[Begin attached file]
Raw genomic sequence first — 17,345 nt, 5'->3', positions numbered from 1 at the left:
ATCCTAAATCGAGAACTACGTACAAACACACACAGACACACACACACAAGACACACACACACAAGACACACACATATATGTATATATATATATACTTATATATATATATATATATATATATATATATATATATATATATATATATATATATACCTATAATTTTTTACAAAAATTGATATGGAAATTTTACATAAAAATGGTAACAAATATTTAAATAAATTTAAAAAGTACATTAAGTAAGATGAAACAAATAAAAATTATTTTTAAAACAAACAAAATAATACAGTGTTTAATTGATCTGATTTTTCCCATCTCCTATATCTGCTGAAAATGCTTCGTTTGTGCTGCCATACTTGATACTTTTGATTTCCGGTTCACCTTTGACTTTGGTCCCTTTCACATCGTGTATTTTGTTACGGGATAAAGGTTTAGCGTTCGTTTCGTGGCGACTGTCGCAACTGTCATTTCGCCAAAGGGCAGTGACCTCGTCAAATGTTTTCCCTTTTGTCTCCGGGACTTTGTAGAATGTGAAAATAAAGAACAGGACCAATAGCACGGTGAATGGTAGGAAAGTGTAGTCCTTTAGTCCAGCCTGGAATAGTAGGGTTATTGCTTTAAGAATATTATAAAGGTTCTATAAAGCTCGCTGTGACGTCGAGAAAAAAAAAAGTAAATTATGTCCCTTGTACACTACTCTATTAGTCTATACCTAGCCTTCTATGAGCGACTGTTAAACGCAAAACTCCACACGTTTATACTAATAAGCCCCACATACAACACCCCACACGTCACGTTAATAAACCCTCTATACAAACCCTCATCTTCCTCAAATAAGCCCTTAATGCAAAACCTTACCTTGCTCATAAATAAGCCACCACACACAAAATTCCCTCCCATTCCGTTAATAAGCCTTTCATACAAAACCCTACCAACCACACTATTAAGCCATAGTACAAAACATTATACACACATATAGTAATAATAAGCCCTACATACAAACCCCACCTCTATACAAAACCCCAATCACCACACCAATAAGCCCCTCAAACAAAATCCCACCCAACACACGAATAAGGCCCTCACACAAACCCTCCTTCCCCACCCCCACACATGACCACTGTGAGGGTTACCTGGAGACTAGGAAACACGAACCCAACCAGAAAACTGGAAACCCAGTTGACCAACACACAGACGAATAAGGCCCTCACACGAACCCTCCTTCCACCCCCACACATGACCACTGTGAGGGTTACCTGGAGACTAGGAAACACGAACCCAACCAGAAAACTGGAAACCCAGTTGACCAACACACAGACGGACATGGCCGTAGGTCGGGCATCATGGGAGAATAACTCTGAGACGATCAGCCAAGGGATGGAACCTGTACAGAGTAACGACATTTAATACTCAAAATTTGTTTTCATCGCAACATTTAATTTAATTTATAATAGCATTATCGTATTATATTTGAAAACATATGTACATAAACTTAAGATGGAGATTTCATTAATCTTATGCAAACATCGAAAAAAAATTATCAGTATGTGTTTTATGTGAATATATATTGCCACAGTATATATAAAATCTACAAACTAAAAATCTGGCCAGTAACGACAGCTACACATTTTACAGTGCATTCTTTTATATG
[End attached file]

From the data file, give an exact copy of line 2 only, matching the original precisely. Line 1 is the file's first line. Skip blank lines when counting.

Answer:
ATCCTAAATCGAGAACTACGTACAAACACACACAGACACACACACACAAGACACACACACACAAGACACACACATATATGTATATATATATATACTTATATATATATATATATATATATATATATATATATATATATATATATATATATATACCTATAATTTTTTACAAAAATTGATATGGAAATTTTACATAAAAATGGTAACAAATATTTAAATAAATTTAAAAAGTACATTAAGTAAGATGAAACAAATAAAAATTATTTTTAAAACAAACAAAATAATACAGTGTTTAATTGATCTGATTTTTCCCATCTCCTATATCTGCTGAAAATGCTTCGTTTGTGCTGCCATACTTGATACTTTTGATTTCCGGTTCACCTTTGACTTTGGTCCCTTTCACATCGTGTATTTTGTTACGGGATAAAGGTTTAGCGTTCGTTTCGTGGCGACTGTCGCAACTGTCATTTCGCCAAAGGGCAGTGACCTCGTCAAATGTTTTCCCTTTTGTCTCCGGGACTTTGTAGAATGTGAAAATAAAGAACAGGACCAATAGCACGGTGAATGGTAGGAAAGTGTAGTCCTTTAGTCCAGCCTGGAATAGTAGGGTTATTGCTTTAAGAATATTATAAAGGTTCTATAAAGCTCGCTGTGACGTCGAGAAAAAAAAAAGTAAATTATGTCCCTTGTACACTACTCTATTAGTCTATACCTAGCCTTCTATGAGCGACTGTTAAACGCAAAACTCCACACGTTTATACTAATAAGCCCCACATACAACACCCCACACGTCACGTTAATAAACCCTCTATACAAACCCTCATCTTCCTCAAATAAGCCCTTAATGCAAAACCTTACCTTGCTCATAAATAAGCCACCACACACAAAATTCCCTCCCATTCCGTTAATAAGCCTTTCATACAAAACCCTACCAACCACACTATTAAGCCATAGTACAAAACATTATACACACATATAGTAATAATAAGCCCTACATACAAACCCCACCTCTATACAAAACCCCAATCACCACACCAATAAGCCCCTCAAACAAAATCCCACCCAACACACGAATAAGGCCCTCACACAAACCCTCCTTCCCCACCCCCACACATGACCACTGTGAGGGTTACCTGGAGACTAGGAAACACGAACCCAACCAGAAAACTGGAAACCCAGTTGACCAACACACAGACGAATAAGGCCCTCACACGAACCCTCCTTCCACCCCCACACATGACCACTGTGAGGGTTACCTGGAGACTAGGAAACACGAACCCAACCAGAAAACTGGAAACCCAGTTGACCAACACACAGACGGACATGGCCGTAGGTCGGGCATCATGGGAGAATAACTCTGAGACGATCAGCCAAGGGATGGAACCTGTACAGAGTAACGACATTTAATACTCAAAATTTGTTTTCATCGCAACATTTAATTTAATTTATAATAGCATTATCGTATTATATTTGAAAACATATGTACATAAACTTAAGATGGAGATTTCATTAATCTTATGCAAACATCGAAAAAAAATTATCAGTATGTGTTTTATGTGAATATATATTGCCACAGTATATATAAAATCTACAAACTAAAAATCTGGCCAGTAACGACAGCTACACATTTTACAGTGCATTCTTTTATATG